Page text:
When critiquing a TV's visual performance, I tend to favor high quality live high def shows, and when I watched an episode of "Real Time with Bill Maher" on HBO, the Samsung delivered as superb a picture as I'm used to seeing with the Pioneer plasma, especially in terms of flesh tone accuracy.
By now, 3D is just another feature that many sets come with, and not the got-to-have feature that it was when 3D TVs first appeared on the scene. All first generation 3D TVs employed active shutter 3D glasses technology, but since then, many 3D TV makers have switched over to passive polarized 3D (which I think is inferior to the active shutter 3D approach).
Fortunately, the F8500 is equipped with active shutter 3D, and the set comes with 4 pairs of 3D glasses. To keep costs down, the glasses aren't rechargeable and are battery powered instead (via a C2025 disc battery). The battery should last for about 20 or 30 3D movies, and is cheap to replace. Whereas earlier generation active shutter 3D glasses relied on infrared sync signals from the TV to the 3D glasses, the Samsung sync system uses the new 3D glasses standard which utilizes a radio freqency (RF) link between TV and glasses. This provides a much more robust 3D sync signal (the glasses won't lose sync if the wearer looks away from the TV for a moment).
I played a number of good Blu-ray 3D discs with the Samsung (the usual suspects, including "Avatar," of course), and with all of them, the F8500 delivered an excellent 3D image, with none of the objectionable artifacts that come with the passive polarized 3D method. I noticed little to no crosstalk (ghosted images) and enjoyed the full 1080p HD detail in both eyes.
Like other 3D TVs, the F8500 has a 2D-to-3D upconversion feature, and as I expected, the effect was somewhat noticeable, but not terribly impressive and nowhere near what you'd experience with a native 3D movie on Blu-ray.
While Samsung touts the F8500's high-tech features, such as the touch pad remote, the facial and arm/hand gesture recognition and voice recognition, for me these features weren't nearly as compelling as the overall picture quality I experienced. Samsung continues to support the plasma format (at least for now), and the F8500 is a text book example of plasma HDTV done right: black levels to die for, but here they are accompanied by a brighter picture than we normally see on a plasma.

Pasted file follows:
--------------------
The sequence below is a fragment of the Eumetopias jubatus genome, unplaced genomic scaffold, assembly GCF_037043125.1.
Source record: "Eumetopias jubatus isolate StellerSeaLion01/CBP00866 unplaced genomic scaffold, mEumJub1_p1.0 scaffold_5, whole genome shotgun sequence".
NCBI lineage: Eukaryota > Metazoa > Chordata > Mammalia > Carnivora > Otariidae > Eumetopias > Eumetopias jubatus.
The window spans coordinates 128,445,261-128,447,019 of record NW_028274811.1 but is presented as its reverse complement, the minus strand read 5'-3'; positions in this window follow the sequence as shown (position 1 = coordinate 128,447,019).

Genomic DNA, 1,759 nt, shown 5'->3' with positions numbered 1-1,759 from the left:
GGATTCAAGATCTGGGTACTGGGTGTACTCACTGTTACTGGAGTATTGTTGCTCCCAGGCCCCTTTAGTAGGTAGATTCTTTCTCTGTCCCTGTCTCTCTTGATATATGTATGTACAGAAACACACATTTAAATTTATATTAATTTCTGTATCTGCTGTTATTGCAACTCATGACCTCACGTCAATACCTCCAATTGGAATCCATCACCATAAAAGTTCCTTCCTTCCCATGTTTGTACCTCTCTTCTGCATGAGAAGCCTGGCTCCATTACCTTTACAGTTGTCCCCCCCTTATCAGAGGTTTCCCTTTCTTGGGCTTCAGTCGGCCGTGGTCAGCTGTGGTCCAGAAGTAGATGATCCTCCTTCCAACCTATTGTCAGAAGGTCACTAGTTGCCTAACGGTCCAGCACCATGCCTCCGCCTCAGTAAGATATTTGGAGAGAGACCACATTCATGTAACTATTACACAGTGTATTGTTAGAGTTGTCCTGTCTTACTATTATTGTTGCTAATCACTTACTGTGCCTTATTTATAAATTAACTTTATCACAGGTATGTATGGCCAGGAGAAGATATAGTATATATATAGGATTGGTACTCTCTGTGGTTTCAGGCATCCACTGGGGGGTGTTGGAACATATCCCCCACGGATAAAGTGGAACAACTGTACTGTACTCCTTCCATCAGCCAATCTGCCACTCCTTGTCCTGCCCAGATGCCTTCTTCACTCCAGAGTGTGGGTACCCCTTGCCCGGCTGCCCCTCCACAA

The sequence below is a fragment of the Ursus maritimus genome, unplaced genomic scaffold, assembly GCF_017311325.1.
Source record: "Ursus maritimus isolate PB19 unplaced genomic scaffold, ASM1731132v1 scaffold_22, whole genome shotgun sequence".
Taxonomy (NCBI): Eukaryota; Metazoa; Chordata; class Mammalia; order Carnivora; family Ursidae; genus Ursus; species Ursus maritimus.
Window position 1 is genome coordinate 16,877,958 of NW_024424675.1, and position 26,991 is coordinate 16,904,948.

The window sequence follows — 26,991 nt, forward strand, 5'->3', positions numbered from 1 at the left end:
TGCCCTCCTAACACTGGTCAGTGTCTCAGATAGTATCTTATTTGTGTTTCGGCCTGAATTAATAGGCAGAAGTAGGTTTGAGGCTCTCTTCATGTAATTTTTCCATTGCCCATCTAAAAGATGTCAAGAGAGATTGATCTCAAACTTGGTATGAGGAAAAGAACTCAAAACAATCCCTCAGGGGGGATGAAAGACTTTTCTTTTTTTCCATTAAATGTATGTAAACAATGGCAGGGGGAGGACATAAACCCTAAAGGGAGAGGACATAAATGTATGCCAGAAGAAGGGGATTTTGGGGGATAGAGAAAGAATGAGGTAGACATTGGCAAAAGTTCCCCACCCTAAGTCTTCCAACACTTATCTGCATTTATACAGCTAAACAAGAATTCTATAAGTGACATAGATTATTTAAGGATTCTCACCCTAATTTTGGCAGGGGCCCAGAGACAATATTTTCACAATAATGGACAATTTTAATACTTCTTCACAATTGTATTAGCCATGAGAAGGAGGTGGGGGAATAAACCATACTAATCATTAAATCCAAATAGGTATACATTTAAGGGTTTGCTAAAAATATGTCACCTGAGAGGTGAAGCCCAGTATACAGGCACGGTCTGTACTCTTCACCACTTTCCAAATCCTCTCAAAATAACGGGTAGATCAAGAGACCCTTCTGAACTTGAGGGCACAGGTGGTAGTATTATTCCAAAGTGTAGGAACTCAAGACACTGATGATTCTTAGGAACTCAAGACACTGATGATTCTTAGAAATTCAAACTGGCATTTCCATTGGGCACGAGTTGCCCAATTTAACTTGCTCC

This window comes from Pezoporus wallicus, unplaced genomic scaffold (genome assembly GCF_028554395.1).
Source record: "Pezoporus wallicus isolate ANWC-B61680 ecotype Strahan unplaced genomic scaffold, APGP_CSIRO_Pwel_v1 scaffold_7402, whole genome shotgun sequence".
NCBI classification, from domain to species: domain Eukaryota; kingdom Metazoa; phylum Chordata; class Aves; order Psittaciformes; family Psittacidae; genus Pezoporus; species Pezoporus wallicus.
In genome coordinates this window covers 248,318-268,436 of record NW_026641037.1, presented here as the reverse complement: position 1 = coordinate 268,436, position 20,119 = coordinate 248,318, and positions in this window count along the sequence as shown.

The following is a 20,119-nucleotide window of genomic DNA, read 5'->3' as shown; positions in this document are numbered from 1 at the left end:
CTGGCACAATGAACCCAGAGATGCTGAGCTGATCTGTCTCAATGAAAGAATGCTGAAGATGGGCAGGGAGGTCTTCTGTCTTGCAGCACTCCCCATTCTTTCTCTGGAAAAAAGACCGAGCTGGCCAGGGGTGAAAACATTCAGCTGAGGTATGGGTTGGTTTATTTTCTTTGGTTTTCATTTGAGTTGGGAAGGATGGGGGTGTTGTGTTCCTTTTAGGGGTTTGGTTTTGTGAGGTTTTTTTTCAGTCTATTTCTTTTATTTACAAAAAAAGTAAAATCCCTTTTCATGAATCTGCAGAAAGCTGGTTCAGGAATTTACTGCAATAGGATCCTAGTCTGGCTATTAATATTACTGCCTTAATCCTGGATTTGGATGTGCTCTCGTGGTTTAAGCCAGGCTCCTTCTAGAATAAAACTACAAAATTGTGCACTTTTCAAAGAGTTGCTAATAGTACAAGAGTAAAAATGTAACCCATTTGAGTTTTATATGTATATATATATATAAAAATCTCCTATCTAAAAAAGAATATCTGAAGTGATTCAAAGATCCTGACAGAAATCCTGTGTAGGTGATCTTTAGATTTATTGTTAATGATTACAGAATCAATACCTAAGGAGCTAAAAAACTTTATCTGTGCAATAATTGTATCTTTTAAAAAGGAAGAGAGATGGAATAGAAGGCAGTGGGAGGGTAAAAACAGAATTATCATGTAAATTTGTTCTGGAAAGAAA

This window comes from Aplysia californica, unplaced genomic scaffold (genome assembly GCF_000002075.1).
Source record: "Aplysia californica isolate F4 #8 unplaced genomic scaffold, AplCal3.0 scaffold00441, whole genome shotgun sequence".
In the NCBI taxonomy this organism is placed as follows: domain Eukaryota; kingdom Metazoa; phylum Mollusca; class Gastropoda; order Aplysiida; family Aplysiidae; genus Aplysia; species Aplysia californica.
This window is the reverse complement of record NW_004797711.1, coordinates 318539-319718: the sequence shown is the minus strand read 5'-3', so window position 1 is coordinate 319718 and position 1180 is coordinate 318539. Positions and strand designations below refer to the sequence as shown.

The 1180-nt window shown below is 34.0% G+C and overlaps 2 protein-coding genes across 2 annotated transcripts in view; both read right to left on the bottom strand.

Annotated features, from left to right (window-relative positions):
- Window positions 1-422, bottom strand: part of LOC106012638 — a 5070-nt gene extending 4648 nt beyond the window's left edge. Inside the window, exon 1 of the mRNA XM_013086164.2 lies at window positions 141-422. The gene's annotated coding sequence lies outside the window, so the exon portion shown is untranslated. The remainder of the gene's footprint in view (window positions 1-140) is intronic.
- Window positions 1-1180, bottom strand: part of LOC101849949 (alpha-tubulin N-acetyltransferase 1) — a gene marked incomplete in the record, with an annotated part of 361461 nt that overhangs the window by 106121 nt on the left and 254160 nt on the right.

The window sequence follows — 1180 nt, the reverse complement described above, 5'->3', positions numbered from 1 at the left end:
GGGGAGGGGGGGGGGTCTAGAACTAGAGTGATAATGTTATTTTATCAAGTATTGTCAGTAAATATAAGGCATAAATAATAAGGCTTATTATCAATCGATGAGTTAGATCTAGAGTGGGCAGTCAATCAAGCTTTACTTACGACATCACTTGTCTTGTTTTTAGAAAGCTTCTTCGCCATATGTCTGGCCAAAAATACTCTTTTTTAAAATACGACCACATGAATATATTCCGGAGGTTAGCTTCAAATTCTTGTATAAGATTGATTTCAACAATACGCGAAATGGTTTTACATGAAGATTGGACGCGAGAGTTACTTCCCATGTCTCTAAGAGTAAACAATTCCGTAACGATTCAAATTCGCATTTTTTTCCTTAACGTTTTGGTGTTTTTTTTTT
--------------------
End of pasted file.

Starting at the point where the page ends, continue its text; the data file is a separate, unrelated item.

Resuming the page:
Because it's their top of the line plasma TV, it's a bit pricey, originally listing at $3,799.99. However, the current MAP seems to be $2,799.99, which is a significant drop in price, and which makes it much more of a value. As the 60" Pioneer Elite Kuro final generation plasma TV carried a list price of $6,000.00, the Samsung at less than half that must be considered to be something of a bargain for a top line fully loaded 60" plasma TV. Kudos to Samsung for also building in an upgrade path via the Evolution Kit expansion card slot.
Buy the F8500 for the picture quality, including the ability to provide a pleasingly bright, detailed image in virtually any lighting condition. And if the high tech control features and extensive streaming options add to the appeal for you, then consider them icing on the cake.
Manufacturer's Contact Info
Samsung Electronics USA
85 Challenger Road
Ridgefield Park NJ 07660